DAD: (to daughter) Wow. That’s impressive. What are you saying?
GIRL: Okay. I’ve just typed this; “the binmen forgot to leev Mum binlyners AGAIN quiet frankley its not GOOD ENUF!!!!!” See Dad – Mum said I could spell it ‘enuf’ because most people can’t spell it these days anyways.
DAD: Fair enough. But don’t shout at them, love. I used to work for the Council and it was awful when people shout at you. Especially if it’s only about trivialities like bin liners.
GIRL: I’m not shouting! I’m just exclaiming. With exclamation marks. Lots of ’em. I love ’em. Anyway. Bin liners are important. And see – now Carol here – that’s the name of the lady typing me back, see? Carol says… ‘I will pass on your request for new bin-liners and I hope that you enjoy the rest of your evening.’
DAD: That’s great. Very helpful.
GIRL: Yeah. I did have to say that I was you though. Or Carol might not have helped us out.
DAD: Oh great! Now Carol will think that I’m an illiterate. With nothing better to do other than complain about the bins.
GIRL: Well. I can hardly do it in my own name, can I? I’m only ten.
ME: Actually – yes you jolly well can! We pay our Council Tax so that our children have …. nice libraries. Well. We did have. Before they axed them. Oh – and schools. So that you can be educated. And this is another way of educating you. So. Go ahead. I am here, supervising you. Put the next message in for them. Use your own name this time.
GIRL: You’re not supervising me. Your messing about with the freezer. You’ve got too much in it again. That’s why the door won’t shut.
GIRL: Okay. Right. Here we go…. I’m clicking the ‘LIVE CHAT’ key and… Waiting. Waiting. And… oh no! It’s Carol again! She’s going to think I’m a right weirdo if I say that I’m actually Me now. And not Dad.
DAD: Or that I’m some sicko middle aged man now posing as a 10 year old girl…
ME: No she won’t. Just tell her the problem.
GIRL: Okay. (Types- slowly) ‘Hello Carol. It’s actually Me now and I am reporting this for all of us. Here is my name and address…’ (continues typing)
DAD: (watching screen) Well Carol hasn’t told her to Sod Off and she can’t speak to her because of the safe-guarding rules or whatever.
GIRL: So Carol …. ‘has sent me a link what I have to click on. Cool. (types) ‘Thanks Carol + I hope u have a nice evning 2.’ See,Dad? Mum lets me put ‘2’ instead of ‘two’.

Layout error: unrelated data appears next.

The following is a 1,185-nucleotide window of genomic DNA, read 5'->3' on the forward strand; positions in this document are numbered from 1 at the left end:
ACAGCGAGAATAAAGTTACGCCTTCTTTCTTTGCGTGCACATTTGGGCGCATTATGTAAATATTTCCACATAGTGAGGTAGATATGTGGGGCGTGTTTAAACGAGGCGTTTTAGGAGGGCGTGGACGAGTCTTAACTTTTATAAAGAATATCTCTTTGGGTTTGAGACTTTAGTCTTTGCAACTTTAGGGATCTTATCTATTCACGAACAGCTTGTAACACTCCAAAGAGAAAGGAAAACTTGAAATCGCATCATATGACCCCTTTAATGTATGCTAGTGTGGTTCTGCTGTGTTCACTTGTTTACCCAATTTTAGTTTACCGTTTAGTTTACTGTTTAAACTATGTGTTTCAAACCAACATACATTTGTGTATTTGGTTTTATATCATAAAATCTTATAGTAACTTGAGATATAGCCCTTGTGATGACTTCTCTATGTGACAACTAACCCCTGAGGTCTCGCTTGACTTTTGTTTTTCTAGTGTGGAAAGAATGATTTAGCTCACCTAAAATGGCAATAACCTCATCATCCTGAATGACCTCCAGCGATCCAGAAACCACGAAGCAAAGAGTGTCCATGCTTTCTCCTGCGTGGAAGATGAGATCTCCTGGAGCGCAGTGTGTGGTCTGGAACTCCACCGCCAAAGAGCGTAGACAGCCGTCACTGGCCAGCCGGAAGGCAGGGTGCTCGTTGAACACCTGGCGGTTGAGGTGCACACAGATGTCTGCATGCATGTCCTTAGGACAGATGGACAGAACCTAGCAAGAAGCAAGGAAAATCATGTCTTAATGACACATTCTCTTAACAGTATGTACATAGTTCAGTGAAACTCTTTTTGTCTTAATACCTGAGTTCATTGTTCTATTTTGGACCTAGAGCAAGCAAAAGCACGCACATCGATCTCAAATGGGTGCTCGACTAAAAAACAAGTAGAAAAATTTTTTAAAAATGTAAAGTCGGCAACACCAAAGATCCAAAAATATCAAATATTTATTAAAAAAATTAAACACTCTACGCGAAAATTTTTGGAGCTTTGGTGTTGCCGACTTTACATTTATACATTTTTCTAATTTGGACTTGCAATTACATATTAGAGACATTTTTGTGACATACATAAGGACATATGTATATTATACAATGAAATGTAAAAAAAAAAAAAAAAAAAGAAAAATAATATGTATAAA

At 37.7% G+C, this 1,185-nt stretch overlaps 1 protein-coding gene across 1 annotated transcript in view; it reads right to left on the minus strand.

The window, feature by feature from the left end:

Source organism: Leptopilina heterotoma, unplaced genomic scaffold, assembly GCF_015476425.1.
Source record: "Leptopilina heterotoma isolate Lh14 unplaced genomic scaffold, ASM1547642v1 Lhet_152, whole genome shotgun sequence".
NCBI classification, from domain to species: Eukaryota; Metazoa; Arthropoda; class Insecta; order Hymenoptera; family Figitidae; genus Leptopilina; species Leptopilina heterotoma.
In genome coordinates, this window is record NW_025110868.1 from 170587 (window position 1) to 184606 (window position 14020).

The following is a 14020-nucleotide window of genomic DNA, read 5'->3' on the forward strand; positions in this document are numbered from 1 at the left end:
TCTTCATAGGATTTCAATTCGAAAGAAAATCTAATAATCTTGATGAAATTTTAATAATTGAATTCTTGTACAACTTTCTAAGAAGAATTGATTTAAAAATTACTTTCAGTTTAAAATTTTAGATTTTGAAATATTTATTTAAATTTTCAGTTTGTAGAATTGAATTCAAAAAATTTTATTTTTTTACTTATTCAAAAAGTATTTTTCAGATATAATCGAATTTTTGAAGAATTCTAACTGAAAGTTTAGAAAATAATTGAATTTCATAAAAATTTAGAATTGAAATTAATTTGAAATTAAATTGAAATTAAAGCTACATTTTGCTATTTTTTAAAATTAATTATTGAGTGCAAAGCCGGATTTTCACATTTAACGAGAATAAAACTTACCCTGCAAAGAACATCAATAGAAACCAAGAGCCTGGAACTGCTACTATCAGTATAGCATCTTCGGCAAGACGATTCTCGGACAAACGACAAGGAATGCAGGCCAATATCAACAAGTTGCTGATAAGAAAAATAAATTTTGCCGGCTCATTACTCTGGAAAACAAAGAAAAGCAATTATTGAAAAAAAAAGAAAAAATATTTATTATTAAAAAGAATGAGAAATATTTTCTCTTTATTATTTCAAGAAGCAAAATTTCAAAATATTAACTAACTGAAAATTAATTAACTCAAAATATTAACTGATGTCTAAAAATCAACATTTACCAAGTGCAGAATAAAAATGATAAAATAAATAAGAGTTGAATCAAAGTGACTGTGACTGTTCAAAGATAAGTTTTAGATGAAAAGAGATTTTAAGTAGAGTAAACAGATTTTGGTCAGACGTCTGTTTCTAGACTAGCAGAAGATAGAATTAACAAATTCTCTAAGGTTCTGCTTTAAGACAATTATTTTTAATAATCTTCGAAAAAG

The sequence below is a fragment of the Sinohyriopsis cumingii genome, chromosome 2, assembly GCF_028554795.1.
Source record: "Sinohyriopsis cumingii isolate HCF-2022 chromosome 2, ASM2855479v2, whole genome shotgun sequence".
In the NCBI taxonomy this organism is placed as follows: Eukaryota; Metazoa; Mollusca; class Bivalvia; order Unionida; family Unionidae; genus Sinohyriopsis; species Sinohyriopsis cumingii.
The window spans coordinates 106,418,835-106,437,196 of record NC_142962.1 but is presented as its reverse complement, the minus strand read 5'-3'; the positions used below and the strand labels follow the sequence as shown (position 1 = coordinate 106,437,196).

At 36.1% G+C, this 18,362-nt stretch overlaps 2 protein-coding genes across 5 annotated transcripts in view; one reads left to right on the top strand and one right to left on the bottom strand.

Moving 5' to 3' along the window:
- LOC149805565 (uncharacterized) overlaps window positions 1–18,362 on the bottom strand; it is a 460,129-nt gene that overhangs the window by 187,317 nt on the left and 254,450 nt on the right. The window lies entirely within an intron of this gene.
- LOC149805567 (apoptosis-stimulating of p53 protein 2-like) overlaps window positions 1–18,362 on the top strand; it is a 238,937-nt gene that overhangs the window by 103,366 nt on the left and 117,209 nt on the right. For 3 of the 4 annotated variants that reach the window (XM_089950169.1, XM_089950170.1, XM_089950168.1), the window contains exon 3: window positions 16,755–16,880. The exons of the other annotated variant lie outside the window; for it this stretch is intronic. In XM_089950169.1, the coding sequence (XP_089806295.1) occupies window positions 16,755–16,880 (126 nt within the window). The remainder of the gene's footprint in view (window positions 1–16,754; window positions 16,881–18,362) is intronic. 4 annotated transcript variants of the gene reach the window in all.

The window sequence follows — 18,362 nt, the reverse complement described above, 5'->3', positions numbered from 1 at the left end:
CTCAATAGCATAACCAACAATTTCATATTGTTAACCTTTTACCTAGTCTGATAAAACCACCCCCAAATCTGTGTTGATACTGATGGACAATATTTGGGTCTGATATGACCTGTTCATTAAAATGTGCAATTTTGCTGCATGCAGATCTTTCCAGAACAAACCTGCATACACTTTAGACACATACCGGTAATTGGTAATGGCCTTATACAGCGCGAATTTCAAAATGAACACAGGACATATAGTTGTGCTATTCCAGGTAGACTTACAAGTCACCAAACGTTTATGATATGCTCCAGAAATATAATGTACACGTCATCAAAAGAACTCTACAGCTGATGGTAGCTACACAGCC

DAD: She would. Anyway. Click on the link. Ah. You have to report this one by email. Want to use mine? You can say it’s your Dad’s email and you are reporting it for the family. (Sets her up with the email. Girl begins typing)
ME: Right. Let’s have a see of what you’ve written. (Reads aloud) “I am writing to compleyn about the amount of dogpoo on our walk to school.My Dad always makes us walk to school and its DISGUSTINNG! I know that I speake for ALL of the children and parents on our street and its getting WORSER!! So please do something about it and contact me. Yours respectfly….’
GIRL: Cool eh?
DAD: It would be. But the grammar needs tightening. Your clauses are all over the place. It reads like you’re saying that me – ‘making’ you walk to school – is the disgusting aspect. Not the dog poo.
ME: (giving him a look.) No. That’s really good actually, sweetie! Brilliant job! (to DAD) I mean – how could that not bring them goose-stepping down our lane in the fascist jackboots and doling out the fines to every poor sod who happens to own a dog round here?
DAD: You sound like you enjoy scraping the crap off their shoes every day.
ME: Yeah well, you’re the one that insists that they walk.
GIRL: This is SO.. well cool! Do you think that they’ll pull me out of lessons so that I can show them where every piece of poo is?
GIRL: But really – I love complaining like this. It’s brill! What else can we think up to moan to them about?
ME: I don’t know. I’ll have a think. But thanks sweetie, I really appreciate the help. You’re not feeling… exploited or anything… are you?
GIRL: Oh no! This is one bit about being a grown up, that I’ll really like! And actually – I’m going to write to the local newspaper about The State Of Butter.
ME: The what?
GIRL: Yeah. I’ve noticed that it’s been tasting right horrible. these days. It’s even making me want to have margarine instead of butter with my Marmite. It’s not the Marmite, like. ‘Cause I’ve tried it on toast without it. So I know. It’s the butter. So something has got to be done about it! It’s actually a bit of an outrage if you think about it!
DAD: Changing the world one baby-step at a time. Small activist in the making.
GIRL: This is so cool. And actually – is there like, a LIVE CHAT for butter complaints?
ME: Good point. The butter-crew have a Facebook page. So there’s bound to be something as ridiculous as that. Let’s go see…